NASA Will Launch Laser Technology To Create High-Speed Space Internet

Posted: Mar 25 2017, 7:33am CDT | by , Updated: Mar 25 2017, 8:15am CDT, in News | Latest Science News

 
NASA will Use Laser Technology to Create High-Speed Space Internet
An artist's impression of a satellite using lasers to send data from Mars to Earth. Credit: NASA's Goddard Space Flight Center

Laser communication system can transmit data 10 to 100 times faster than today's radio systems

NASA is taking a major step toward creating a high speed space internet by launching laser system to space. The laser technology known as Laser Communications Relay Demonstration (LCRD) can transfer data up to 100 times faster than any existing radio frequency systems by using less mass and power and will revolutionize the way astronauts communicate or send and receive scientific data and videos from orbit to Earth. For instance, it currently takes 90 minutes to transmit high-resolution images from Mars, but NASA wants to significantly reduce that time to just a few minutes.

“LCRD is the next step in implementing NASA’s vision of using optical communications for both near-Earth and deep space missions,” said Steve Jurczyk from NASA’s Space Technology Mission Directorate and leader of the LCRD project. “This technology has the potential to revolutionize space communications, and we are excited to partner with the Human Exploration and Operations Mission Directorate’s Space Communications and Navigation program office, MIT Lincoln Labs and the U.S. Air Force on this effort.”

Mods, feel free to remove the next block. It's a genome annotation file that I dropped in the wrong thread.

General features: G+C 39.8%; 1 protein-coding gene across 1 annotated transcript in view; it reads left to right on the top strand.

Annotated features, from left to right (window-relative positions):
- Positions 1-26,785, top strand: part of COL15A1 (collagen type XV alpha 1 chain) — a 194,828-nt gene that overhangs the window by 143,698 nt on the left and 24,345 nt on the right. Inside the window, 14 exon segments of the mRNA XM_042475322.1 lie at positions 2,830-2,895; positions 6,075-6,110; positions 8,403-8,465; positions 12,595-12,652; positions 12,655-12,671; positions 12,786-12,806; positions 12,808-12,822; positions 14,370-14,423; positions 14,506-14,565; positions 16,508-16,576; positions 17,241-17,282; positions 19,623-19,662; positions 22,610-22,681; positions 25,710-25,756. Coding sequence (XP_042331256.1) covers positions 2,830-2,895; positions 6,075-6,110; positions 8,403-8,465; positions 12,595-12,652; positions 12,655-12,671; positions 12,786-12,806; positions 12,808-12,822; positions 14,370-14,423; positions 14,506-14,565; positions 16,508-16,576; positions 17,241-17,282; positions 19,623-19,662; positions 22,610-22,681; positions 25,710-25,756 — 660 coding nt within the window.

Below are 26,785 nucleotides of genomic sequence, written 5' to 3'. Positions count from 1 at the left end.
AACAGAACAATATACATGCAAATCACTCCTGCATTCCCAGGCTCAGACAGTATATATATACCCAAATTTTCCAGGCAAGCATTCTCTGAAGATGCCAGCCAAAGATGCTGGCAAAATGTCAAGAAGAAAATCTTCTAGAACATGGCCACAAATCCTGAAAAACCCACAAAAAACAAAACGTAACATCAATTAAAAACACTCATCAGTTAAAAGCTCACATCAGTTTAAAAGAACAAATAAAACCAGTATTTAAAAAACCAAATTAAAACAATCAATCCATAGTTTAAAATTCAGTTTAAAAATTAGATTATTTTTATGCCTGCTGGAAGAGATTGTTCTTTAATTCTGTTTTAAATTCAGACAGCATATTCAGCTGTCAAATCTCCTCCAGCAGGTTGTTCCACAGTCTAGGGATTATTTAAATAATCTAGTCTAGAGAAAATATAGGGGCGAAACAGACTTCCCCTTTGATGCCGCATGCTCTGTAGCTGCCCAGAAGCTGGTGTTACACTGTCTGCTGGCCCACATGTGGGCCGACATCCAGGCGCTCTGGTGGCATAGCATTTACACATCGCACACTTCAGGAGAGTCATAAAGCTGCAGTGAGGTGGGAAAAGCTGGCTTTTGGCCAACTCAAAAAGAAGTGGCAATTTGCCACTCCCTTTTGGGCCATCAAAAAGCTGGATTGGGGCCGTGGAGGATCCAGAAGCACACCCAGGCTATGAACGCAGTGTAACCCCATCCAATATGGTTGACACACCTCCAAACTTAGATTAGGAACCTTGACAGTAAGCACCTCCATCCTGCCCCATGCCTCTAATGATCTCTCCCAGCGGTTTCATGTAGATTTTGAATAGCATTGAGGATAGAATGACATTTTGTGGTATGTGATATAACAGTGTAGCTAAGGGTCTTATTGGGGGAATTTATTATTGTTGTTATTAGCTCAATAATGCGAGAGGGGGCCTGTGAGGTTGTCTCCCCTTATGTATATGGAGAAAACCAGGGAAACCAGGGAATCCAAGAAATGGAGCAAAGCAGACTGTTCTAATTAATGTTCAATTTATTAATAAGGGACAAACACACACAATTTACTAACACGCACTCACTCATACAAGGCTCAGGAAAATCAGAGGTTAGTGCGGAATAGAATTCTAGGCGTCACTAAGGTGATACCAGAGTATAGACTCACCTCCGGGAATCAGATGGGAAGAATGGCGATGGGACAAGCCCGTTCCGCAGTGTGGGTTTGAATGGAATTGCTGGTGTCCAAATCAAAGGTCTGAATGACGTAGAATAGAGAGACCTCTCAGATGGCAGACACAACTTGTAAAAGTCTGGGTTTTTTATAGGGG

LCRD is one of the several projects NASA selected for development in 2011. The ground technology validation testing of LCRD will be conducted in 2017 while its payload is scheduled to launch in 2017. The LCRD payload will include telescopes, lasers, mirrors, detectors, a tracking system and different types of modems.

Contrary to radio systems, laser communication encodes data on light beam and then transfers it to ground-based terminals and to other distant destinations in the solar system and beyond. Since wavelength of the laser light is orders of magnitude shorter than radio waves, it can carry more bits of information. Moreover, laser communication systems can be much smaller than radio systems, allowing instruments to be relatively small in size yet greater in efficiency.

“LCRD is designed to operate for many years and will allow NASA to learn how to optimally use this disruptive new technology,” said Don Cornwell, who leads the development of the instrument. “We are also designing a laser terminal for the International Space Station that will use LCRD to relay data from the station to the ground at gigabit-per-second data rates. We plan to fly this new terminal in 2021, and once tested, we hope that many other Earth-orbiting NASA missions will also fly copies of it to relay their data through LCRD to the ground.”

LCRD is expected to function between two and five years. Once operational, it will send and receive data from two Earth terminals equipped with laser modems located in Southern California and in Hawaii.

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